By J. Keith Haney
Truman, Tim. The Black Lamb. DC/Helix Comics (November 1996—April 1997).
In any creative medium you care to name, the 1990s and early 2000s were the boom times for the vampire genre. No longer content to stay in the Transylvanian crypts of yesteryear (though you could catch the latest version of this with Francis Ford Coppola’s Bram Stoker’s Dracula and the latest installments of Nintendo’s Castlevania series), vampires spread out amongst the masses in new and unexpected ways. Georgia-based roleplaying game-makers, White Wolf, caught the zeitgeist of the resurgence with Vampire: The Masquerade. In cinema, adaptations of Anne Rice’s Interview With the Vampire and Queen of the Damned vied for box office gold, alongside the action-oriented Blade trilogy and the more sci-fi Underworld films (the latter being my personal favourite…probably because it stole so much from White Wolf that they had to sue the makers of the first film for copyright infringement). But there was one frontier that no mainstream vampire ever crossed into during this period: the future. In fact, there are only two times I can think of over the years where a vampire actually wound up in a classic sci-fi setting, as opposed to just a modern urban hunting ground that could be called “Highlander with fangs thrown in”. The first was an old episode of the Buck Rogers TV series (Yes, I’m that old…what of it?),and the other was a slightly less old Choose-Your-Own-Adventure book entitled ‘Space Vampire’. Neither really did much with the idea except recycle the genre clichés that didn’t involve religion. More could have been done with it.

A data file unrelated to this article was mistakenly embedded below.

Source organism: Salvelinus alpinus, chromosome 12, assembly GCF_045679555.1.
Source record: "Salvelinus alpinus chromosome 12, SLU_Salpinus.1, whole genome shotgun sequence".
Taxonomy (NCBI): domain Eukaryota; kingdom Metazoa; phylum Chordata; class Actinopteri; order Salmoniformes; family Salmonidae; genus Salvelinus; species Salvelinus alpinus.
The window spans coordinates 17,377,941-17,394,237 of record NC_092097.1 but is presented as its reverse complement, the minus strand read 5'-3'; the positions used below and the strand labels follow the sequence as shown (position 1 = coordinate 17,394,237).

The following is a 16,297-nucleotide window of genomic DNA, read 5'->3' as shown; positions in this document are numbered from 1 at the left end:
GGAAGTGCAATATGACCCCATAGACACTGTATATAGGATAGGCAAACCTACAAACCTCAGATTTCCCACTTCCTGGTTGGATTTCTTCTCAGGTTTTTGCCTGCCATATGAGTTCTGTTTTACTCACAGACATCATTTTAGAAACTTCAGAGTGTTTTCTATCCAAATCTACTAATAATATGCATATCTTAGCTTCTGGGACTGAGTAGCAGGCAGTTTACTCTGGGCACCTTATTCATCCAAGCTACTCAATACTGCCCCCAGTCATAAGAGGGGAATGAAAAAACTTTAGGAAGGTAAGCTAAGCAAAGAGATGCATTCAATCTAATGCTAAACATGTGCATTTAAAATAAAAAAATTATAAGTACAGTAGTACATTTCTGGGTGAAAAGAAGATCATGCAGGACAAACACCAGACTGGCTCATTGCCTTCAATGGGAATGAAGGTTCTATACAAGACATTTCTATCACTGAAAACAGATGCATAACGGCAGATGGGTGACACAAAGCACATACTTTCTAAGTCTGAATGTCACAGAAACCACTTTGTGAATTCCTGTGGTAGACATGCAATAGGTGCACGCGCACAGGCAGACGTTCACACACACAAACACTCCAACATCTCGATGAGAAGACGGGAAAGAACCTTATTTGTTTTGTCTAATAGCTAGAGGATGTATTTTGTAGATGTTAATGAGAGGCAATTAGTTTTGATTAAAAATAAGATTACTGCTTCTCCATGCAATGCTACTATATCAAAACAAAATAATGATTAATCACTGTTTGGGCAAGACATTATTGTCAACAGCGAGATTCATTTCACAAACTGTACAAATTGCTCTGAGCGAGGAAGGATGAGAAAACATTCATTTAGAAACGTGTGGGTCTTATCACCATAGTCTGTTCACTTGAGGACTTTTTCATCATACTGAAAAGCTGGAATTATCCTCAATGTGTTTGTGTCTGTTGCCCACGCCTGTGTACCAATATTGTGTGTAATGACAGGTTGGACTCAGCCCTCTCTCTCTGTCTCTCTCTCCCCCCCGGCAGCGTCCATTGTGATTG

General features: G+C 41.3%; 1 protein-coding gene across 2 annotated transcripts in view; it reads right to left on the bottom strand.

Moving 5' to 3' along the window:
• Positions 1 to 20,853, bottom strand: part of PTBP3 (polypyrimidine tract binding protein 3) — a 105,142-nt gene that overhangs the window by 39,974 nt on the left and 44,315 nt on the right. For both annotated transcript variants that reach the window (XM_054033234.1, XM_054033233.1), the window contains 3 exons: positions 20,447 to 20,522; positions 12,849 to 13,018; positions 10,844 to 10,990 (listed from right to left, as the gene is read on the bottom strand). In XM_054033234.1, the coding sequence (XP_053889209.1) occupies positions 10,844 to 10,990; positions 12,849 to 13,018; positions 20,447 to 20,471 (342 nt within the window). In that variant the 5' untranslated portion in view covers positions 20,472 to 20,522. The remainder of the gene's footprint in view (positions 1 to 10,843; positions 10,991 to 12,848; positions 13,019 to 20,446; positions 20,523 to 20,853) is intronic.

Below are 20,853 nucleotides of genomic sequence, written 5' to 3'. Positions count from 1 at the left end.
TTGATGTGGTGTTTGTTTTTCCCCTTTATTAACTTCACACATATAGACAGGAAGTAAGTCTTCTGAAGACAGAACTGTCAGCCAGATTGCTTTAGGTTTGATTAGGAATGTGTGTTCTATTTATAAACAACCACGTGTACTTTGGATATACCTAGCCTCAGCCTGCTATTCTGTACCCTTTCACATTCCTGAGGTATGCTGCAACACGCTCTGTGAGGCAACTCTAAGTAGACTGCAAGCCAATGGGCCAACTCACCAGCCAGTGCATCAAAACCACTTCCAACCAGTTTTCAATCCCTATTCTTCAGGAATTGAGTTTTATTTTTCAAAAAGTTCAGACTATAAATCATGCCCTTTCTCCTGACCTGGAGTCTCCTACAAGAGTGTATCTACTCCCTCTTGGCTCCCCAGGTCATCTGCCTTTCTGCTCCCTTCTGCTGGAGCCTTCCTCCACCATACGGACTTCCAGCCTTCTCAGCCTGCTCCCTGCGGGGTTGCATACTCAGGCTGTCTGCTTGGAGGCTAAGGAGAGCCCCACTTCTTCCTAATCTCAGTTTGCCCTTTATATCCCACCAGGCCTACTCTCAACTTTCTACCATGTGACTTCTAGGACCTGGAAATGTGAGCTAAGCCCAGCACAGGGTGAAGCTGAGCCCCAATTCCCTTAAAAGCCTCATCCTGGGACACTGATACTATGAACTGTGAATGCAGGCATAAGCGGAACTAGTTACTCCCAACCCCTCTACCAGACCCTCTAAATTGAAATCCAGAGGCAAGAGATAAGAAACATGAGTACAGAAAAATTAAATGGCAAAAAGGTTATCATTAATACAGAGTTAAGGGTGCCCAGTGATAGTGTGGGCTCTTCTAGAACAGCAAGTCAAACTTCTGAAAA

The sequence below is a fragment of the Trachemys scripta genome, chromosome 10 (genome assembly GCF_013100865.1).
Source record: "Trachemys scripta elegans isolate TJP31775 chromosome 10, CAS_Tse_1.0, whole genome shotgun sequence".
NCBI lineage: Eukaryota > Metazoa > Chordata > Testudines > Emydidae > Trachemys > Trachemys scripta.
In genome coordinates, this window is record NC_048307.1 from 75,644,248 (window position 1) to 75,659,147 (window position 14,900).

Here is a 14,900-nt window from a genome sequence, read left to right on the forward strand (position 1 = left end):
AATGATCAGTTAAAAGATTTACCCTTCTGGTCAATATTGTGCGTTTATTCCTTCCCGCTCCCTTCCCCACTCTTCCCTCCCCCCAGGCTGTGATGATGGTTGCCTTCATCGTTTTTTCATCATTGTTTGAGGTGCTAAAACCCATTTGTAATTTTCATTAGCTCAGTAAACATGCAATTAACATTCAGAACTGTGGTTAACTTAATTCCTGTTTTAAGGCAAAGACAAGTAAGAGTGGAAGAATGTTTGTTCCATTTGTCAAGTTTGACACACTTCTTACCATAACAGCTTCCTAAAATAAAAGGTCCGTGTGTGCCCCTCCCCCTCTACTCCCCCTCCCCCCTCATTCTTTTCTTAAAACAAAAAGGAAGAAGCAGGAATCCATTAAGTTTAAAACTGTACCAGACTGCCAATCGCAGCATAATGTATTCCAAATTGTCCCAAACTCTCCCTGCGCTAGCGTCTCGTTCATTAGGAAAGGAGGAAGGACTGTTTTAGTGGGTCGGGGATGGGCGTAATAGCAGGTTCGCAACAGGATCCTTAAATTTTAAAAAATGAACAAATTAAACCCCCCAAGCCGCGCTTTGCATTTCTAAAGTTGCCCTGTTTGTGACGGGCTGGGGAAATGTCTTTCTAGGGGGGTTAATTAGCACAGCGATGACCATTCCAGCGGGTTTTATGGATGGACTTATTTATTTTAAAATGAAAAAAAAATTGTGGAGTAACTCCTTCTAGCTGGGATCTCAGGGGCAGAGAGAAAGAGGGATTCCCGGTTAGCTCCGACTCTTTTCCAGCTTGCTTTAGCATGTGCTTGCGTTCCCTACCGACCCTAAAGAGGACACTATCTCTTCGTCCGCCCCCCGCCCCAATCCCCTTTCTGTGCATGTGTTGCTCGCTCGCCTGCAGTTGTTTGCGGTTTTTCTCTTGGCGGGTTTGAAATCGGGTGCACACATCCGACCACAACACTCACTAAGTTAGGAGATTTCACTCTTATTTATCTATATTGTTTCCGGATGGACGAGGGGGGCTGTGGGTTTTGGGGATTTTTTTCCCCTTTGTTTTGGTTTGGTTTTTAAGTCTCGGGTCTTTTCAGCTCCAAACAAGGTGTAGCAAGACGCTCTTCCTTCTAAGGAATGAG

Thankfully, writer/artist Tim Truman, who has made a career out of portraying noble outsiders (If you can find a copy of the original collected DC comics miniseries, Hawkworld, grab it), agreed with me and made The Black Lamb as part of the Helix Comics experiment for DC. If anything, he took the idea several steps beyond what most people would have thought of.
The opening sequence takes place in Eastern Europe during the late 18th century, courtesy of “the memoirs of Franz Murnau” (a nod to F.W. Murnau, director of the genre-defining Nosferatu). Within the space of three pages, Truman deconstructs the typical staking and killing of a group of vampires, and turns it into a metaphor for prejudice-driven genocide. The reader feels a shudder of horror at the slaughter that takes place, setting the stage for the section’s capper: “But alas…we were not alone in hearing those screams.” Cut to the outside of the tomb, to see an impressive, imposing figure of a vampire with blood-red eyes. A cloak and hood swallow most of his body, though strings of long, platinum-blond hair come out from under the hood. You see glimpses of a set of heavy leather armor, a broken heart symbol attached to the left breast. His name is ‘Diarmaid Na Duibee’ or ‘Diarmaid Donn’, an Irish vampire cursed with immortality, due to the necessary sin of feeding from his vampiric daughter. For this crime, he is called the “Black Lamb” or the “Son of Death”.